Infrastructure and the Ability to Live Collectively
For years we have been hearing how about the need to address our crumbling infrastructure, as our investment has shrunk from 3 percent of our gross domestic product in the early 1970’s to less than 1 percent today.
After the collapse of the levees in New Orleans following Hurricane Katrina in 2005, the London Mirror noted that we were witnessing the “humbling and crumbling” of America. Two years later, 13 people were killed by the tragic collapse of the I-35 Bridge connecting Minnesota’s Twin Cities, but we shrugged it off.
John Oliver has sounded the alarm bell, but nobody on Capitol Hill is listening.
Now we the tragic train derailment in Philadelphia, which could have been prevented had deployment of positive train control systems technology not belayed but budget cuts. Rail travel in the United States struggles through such as issues at the same time when other countries are breaking records for rail speed. Yet days after the Philadelphia tragedy, House Republicans voted for further cuts.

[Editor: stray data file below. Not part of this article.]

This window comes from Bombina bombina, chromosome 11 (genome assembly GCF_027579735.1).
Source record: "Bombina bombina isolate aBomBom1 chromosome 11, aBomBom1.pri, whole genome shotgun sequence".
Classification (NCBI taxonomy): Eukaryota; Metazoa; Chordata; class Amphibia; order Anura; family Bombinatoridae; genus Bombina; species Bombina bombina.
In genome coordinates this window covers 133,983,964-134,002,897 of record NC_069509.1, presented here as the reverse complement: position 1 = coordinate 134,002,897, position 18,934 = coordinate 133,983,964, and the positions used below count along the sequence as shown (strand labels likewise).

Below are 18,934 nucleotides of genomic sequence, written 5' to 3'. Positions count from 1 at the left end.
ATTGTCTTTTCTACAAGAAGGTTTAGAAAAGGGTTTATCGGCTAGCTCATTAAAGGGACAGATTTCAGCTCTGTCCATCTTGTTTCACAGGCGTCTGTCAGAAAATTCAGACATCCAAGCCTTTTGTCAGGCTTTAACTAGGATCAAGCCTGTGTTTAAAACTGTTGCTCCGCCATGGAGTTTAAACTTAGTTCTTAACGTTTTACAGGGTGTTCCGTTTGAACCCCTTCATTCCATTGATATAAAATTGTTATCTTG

The New Yorker’s Adam Gopnik, cites English historian Tony Judt on trains as the “symbol and symptom of modernity,” and modernity at its best. “The railways were the necessary and natural accompaniment to the emergence of civil society,” he wrote. “They are a collective project for individual benefit … something that the market cannot accomplish, except, on its own account of itself, by happy inadvertence. … If we lose the railways we shall not just have lost a valuable practical asset. We shall have acknowledged that we have forgotten how to live collectively.”
As the materials below indicate, we are paying a steep price for a failure to heed these warnings, but the Republican Congress apparently does not believe in investing in America.